Some operations in pyTorch can be done “inplace”, some you can specify an explicit output= variable for, and some you simply have to eat the Tensor/Variable it returns, creating a potentially large number of intermediary arrays that have to come and go every iteration.
In my lab code I encounter all of the above, but the impact difference is not trivial to estimate or measure if you don’t have alternatives.
For example, if I have an operation that outputs 1 GB of data, should I just let Torch allocate a new 1 GB GPU RAM chunk every time, and ‘del’ the previous data from the last iteration, or does that cause slowdowns? If a method with an explicit output is available, would that be better? Why do some methods have these output choices and some don’t?
I’ve read some discussions here about this from a total memory point of view, where you simply need to ‘del’ some Tensors all time time. Does this have a performance impact for example does it create a GPU barrier?
From playing a bit to try and do better than the custom GPU allocator that pytorch is using, it is quite hard to do runtime-wise !
Basically, this 1GB buffer will be reused in the next iteration when you need 1GB again, and so it will not use more memory and the allocation will be super fast. So the fact that torch outputs a new 1GB tensor is not a problem at all, this buffer will be needed anyway if you use the autograd for temporary results.
The only possible problem that the allocator could create is a total memory usage higher than the memory needed for all your tensors (because it creates some holes in the memory). In that case, it is possible that a workload that should use 11.8GB of memory does not actually fit on a gpu with 12GB of memory. But in that case, I would say that you will loose less time by just reducing your batch size (or splitting your batch in two and do two forward backward for a single parameters update) than if you’re playing with freeing the cache of the allocator or deleting Tensors by hand.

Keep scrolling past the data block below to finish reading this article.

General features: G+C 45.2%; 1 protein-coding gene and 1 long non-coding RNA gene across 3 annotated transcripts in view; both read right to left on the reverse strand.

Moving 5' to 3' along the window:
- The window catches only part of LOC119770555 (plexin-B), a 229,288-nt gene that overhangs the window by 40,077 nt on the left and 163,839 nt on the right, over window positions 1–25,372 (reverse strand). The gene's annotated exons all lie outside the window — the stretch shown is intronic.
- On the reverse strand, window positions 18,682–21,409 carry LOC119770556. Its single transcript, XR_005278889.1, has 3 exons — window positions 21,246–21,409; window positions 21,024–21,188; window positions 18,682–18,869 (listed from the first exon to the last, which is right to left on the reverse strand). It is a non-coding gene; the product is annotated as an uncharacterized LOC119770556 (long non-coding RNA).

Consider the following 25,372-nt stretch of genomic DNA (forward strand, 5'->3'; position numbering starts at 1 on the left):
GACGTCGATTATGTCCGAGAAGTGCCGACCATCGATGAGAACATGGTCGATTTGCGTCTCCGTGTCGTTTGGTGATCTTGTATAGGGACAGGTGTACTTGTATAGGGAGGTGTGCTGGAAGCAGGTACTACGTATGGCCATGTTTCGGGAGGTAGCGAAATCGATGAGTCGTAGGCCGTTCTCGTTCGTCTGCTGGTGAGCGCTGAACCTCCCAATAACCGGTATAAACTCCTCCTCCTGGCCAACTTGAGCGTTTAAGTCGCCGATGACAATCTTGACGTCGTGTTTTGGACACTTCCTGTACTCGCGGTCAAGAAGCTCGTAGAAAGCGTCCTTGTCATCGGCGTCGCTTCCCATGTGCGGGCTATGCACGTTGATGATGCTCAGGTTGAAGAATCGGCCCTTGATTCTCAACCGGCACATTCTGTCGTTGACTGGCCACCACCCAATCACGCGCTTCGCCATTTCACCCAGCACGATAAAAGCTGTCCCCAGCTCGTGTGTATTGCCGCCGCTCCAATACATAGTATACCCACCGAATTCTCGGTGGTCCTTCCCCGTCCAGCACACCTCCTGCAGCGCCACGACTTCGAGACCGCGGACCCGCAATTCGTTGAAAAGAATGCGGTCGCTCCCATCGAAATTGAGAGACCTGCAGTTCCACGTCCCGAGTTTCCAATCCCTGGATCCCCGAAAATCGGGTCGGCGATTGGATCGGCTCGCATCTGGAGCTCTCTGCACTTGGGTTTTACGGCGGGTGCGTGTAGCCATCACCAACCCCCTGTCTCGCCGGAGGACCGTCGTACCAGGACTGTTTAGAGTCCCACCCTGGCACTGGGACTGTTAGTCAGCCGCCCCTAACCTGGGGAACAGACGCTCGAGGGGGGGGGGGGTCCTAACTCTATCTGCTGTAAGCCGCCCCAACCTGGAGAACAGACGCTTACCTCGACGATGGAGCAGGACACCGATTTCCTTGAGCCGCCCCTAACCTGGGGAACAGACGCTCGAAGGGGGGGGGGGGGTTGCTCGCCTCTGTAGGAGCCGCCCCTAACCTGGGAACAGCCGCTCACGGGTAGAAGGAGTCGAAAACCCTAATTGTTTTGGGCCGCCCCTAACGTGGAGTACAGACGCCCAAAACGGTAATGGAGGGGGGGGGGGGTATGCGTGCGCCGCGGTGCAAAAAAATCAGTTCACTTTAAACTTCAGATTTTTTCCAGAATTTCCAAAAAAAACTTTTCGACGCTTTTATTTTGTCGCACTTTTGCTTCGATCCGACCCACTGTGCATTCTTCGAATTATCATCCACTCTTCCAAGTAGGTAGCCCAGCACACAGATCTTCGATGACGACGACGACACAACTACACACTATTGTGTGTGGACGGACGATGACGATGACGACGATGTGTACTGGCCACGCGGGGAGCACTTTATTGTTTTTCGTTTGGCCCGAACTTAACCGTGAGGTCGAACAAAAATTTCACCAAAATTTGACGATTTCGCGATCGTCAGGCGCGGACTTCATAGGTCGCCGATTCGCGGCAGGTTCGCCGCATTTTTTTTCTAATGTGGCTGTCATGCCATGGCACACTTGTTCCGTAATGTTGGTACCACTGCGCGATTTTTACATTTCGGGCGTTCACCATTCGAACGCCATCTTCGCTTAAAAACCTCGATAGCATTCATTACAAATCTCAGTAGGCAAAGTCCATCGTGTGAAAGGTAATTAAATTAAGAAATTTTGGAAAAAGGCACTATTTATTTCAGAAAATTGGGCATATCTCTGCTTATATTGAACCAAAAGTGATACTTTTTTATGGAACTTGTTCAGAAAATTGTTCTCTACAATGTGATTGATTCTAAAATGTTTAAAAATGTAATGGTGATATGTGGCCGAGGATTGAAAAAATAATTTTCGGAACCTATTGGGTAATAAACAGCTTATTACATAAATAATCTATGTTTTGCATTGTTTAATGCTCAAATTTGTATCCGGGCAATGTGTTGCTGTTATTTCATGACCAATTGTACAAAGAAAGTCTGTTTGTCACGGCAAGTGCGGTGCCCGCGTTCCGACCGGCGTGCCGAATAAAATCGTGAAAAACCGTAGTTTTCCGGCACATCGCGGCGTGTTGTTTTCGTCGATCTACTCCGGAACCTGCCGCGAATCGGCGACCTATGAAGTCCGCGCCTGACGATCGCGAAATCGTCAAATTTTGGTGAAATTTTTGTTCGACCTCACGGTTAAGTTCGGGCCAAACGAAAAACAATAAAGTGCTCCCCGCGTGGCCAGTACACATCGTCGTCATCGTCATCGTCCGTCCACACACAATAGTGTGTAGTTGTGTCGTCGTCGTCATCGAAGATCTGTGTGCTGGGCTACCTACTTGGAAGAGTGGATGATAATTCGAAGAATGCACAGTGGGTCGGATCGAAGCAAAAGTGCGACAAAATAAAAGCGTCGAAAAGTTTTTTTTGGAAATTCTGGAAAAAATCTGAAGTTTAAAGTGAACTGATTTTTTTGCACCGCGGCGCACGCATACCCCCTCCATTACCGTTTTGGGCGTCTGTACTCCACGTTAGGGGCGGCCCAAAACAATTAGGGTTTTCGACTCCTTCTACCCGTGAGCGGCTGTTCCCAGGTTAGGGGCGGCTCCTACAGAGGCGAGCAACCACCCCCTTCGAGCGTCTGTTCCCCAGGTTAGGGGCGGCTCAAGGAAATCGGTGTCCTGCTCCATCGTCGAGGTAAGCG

Thanks, good to hear someone else has thought about this as well I agree if all that differs is a bit of unnecessary GPU RAM use at the end, it’s only an issue if you’re really shoehorning your model. Currently I’m only using 1.5 GB of 11 GB, so I’m safe
I was more concerned if there indeed was undocumented side-effects like cuda barriers during explicit del’s for example (I got this notion because I thought I saw a speed-up when I removed my del’s from the code but I need to check this again).
Replying to myself here - I did see a discussion on the older Torch issue trackers that their backend did exactly this (sync CUDA) at free, unless the caching memory allocator was enabled. I’m not sure how that translates to pyTorch, if it uses its own memory allocator by default instead of cudas and so get around this problem.
Pytorch always uses the caching allocator, so the del should not have any big performance impact (but they are not really needed either so…).
Emptying the cache of the memory allocator will cause a barrier though, so that should be used with caution.